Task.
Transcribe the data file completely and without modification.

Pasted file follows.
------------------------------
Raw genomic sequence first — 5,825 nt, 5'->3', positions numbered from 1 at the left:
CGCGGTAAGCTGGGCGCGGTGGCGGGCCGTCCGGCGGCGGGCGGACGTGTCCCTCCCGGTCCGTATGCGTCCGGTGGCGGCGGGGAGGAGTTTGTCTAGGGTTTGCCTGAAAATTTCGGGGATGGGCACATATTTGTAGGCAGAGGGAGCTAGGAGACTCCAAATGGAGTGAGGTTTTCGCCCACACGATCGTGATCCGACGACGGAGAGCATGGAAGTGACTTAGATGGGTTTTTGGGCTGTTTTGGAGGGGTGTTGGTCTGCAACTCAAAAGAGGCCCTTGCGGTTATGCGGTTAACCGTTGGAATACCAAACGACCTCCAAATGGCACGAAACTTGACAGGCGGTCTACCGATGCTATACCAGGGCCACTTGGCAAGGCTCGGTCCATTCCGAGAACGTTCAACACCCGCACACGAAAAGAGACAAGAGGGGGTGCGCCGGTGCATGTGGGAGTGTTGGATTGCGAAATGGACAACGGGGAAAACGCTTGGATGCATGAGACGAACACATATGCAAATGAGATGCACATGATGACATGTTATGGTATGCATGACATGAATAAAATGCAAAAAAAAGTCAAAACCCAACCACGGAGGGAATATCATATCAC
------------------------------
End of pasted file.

Raw genomic sequence first — 5,825 nt, 5'->3', positions numbered from 1 at the left:
CGCGGTAAGCTGGGCGCGGTGGCGGGCCGTCCGGCGGCGGGCGGACGTGTCCCTCCCGGTCCGTATGCGTCCGGTGGCGGCGGGGAGGAGTTTGTCTAGGGTTTGCCTGAAAATTTCGGGGATGGGCACATATTTGTAGGCAGAGGGAGCTAGGAGACTCCAAATGGAGTGAGGTTTTCGCCCACACGATCGTGATCCGACGACGGAGAGCATGGAAGTGACTTAGATGGGTTTTTGGGCTGTTTTGGAGGGGTGTTGGTCTGCAACTCAAAAGAGGCCCTTGCGGTTATGCGGTTAACCGTTGGAATACCAAACGACCTCCAAATGGCACGAAACTTGACAGGCGGTCTACCGATGCTATACCAGGGCCACTTGGCAAGGCTCGGTCCATTCCGAGAACGTTCAACACCCGCACACGAAAAGAGACAAGAGGGGGTGCGCCGGTGCATGTGGGAGTGTTGGATTGCGAAATGGACAACGGGGAAAACGCTTGGATGCATGAGACGAACACATATGCAAATGAGATGCACATGATGACATGTTATGGTATGCATGACATGAATAAAATGCAAAAAAAAGTCAAAACCCAACCACGGAGGGAATATCATATCAC